|pique englanniksi||spade fr, spades fr, jab fr, pique en, spike fr, stoop fr, dive fr|
*: Make your mind easy, Ratsey said; I have dug too often in this graveyard for any to wonder if they see me with a spade.
: Ive got only one spade in my hand.
*: American Ward was too quick and too slick for his British rival, landing at will with razor sharp jabs and hooks and even bullying Froch at times.
: Our dog was exposed to rabies, so the whole family went to a clinic to get our jabs.
*: Men take up piques and displeasures.
*: Wars had arisen ... upon a personal pique.
*: This defiance was not a fit of pique, but a matter of principle.
*: You think this is a personal thing with me? Are you telling me I think of this in terms of a personal pique?
*: Though it have the pique, and long, / Tis still for something in the wrong.
*: She treated him indulgently, as if he were a child. He thought he did not mind. But deep below the surface it piqued him.
*: Pique her and soothe in turn.
*: Men ... pique themselves upon their skill.
: I believe this will pique your interest.
*: He wears on his head the corona radiata ...; the spikes that shoot out represent the rays of the sun.
*: "Deres tay spikes, and cocoa spikes, and skilly spikes."
: oil of spike
: She spiked my lemonade with vodka!
: The water sample to be tested has been spiked with arsenic, antimony, mercury, and lead in quantities commonly found in industrial effluents.
*: He jumped down, wrenched the hammer from the armourer’s hand, and seizing a nail from the bag, in a few moments he had spiked the gun.
*: Small skirmishes also took place, and the Afghans managed to seize a pair of mule-guns and force the British to spike and abandon two other precious guns.
*: Instead, the "Beaver" declared he would spike the story about Wallis Simpson and make sure his fellow media moguls sat on it too.
*: Nicolaas, or Nick, as the family called him, wanted to turn professional but an ear injury, sustained during the war, spiked his plans.
: Traffic accidents spiked in December when there was ice on the roads.
: to spike down planks
*: Nearly all the houses were built with their gables to the streets and each had heavy wooden Dutch stoops, with seats, at its door.
*: ...the entrance being at the side of the house and reached by a low front stoop with four or five risers...
: He stooped to tie his shoe-laces.
*: Their walk had continued not more than ten minutes when they crossed a creek by a wooden bridge and came to a row of mean houses standing flush with the street. At the door of one, an old black woman had stooped to lift a large basket, piled high with laundered clothes.
: Can you believe that a salesman would stoop so low as to hide his customers car keys until they agreed to the purchase?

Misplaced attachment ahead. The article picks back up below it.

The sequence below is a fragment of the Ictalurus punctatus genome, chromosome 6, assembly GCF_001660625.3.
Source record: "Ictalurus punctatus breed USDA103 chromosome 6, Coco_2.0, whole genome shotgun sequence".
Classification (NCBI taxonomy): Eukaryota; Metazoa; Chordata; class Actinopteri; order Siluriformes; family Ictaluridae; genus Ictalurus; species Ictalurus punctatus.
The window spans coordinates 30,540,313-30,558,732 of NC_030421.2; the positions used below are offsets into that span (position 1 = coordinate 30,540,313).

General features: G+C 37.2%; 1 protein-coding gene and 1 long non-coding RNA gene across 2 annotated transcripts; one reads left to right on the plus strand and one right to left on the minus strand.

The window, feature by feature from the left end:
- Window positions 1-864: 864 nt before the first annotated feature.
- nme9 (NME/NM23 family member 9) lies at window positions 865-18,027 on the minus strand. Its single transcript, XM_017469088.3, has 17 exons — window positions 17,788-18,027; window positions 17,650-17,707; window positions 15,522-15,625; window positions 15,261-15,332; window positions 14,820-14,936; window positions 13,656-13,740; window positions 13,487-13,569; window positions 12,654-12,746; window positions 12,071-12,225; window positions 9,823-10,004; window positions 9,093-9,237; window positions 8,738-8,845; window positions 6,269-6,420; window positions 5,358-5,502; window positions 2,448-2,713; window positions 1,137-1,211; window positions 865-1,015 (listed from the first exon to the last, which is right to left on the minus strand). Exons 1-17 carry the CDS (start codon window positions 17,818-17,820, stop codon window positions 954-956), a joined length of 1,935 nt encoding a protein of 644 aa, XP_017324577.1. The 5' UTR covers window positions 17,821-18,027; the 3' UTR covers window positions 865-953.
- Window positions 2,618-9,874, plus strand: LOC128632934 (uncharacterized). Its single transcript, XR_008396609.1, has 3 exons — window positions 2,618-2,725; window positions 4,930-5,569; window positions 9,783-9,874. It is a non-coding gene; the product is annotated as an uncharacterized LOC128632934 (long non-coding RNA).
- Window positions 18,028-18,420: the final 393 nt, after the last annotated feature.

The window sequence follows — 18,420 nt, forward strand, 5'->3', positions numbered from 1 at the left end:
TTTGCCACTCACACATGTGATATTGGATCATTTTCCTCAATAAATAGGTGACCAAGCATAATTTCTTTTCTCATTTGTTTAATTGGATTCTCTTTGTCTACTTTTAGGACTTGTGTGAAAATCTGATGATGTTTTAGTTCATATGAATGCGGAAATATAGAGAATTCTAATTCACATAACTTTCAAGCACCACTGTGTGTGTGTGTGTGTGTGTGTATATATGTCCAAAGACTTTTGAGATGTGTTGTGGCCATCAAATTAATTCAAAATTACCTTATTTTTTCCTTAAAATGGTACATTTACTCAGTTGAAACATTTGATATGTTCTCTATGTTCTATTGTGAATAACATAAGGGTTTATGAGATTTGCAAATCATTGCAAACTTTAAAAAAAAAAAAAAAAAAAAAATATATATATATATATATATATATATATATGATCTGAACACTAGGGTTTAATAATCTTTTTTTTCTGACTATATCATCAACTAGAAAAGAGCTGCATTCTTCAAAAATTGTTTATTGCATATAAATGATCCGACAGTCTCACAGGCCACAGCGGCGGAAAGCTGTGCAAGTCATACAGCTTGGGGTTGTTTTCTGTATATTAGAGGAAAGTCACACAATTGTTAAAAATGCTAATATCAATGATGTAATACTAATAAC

*: Presently the bird stooped and seized a salmon, and a violent struggle ensued.
: to stoop a cask of liquor
*: Many of those whose states so tempt thine ears / Are stooped by death; and many left alive.
*: Mighty in her ships stood Carthage long, ... / Yet stooped to Rome, less wealthy, but more strong.
*: These are arts, my prince, / In which your Zama does not stoop to Rome.
*: She stoops to conquer.
*: Where men of great wealth stoop to husbandry, it multiplieth riches exceedingly.
: The old man walked with a stoop.
*: Theo Walcotts final pass has often drawn criticism but there could be no complaint in the 11th minute when his perfect delivery to the far post only required a stoop and a nod of the head from Young to put England ahead.
*: At length the hawk got the upper hand, and made a rushing stoop at her quarry
*: Fetch me a stoop of liquor.
*: It is not that pearls fetch a high price because men have dived for them.
: She dove right in and started making improvements.
*: The Curtii bravely dived the gulf of fame.
*: He dives the hollow, climbs the steeps.
*: Each had a small ax in the foreangle of his saddle, and a pike about fourteen feet long, the weapon with which he charged;
: rfquotek|Beaumont and Fletcher
: rfquotek|Charles Dickens
*: During the earlier part of this period, the long pike disappeared from the shoe, but in the later part it returned in greater longitude than ever.
*: Thus the statute of w|Edward IV of England|Edward the Fourth, which forbade the fine gentlemen of those times, under the degree of a lord, to wear pikes upon their shoes or boots of more than two inches in length, was a law that savoured of oppression, because, however ridiculous the fashion might appear, the restraining of it by pecuniary penalties would serve no purpose of common utility.
*: She sprang into the air and jack-knifed into a clumsy pike before following her hands into the water.
*: Guo and Wu took a big lead after the second dive, a back dive in pike position, which the judges awarded three perfect tens for synchronization.
: Dont pike on me like you did last time!
*: —But Camus piked out, said Carole. Sartre and that lot got pissed off with him, he stood off from the war, he wouldn?t oppose it.
*: Holman accepted the challenge while Norton ‘piked out’; nevertheless Holman won Cootamundra against a strong candidate.
*: If they didn?t go ahead, it would look like they had piked, backed down.
*: The pike of Teneriffe how high it is? 70 miles? or 50, as Patricius holds? or 9, as Snellius demonstrates in his Eratosthenes?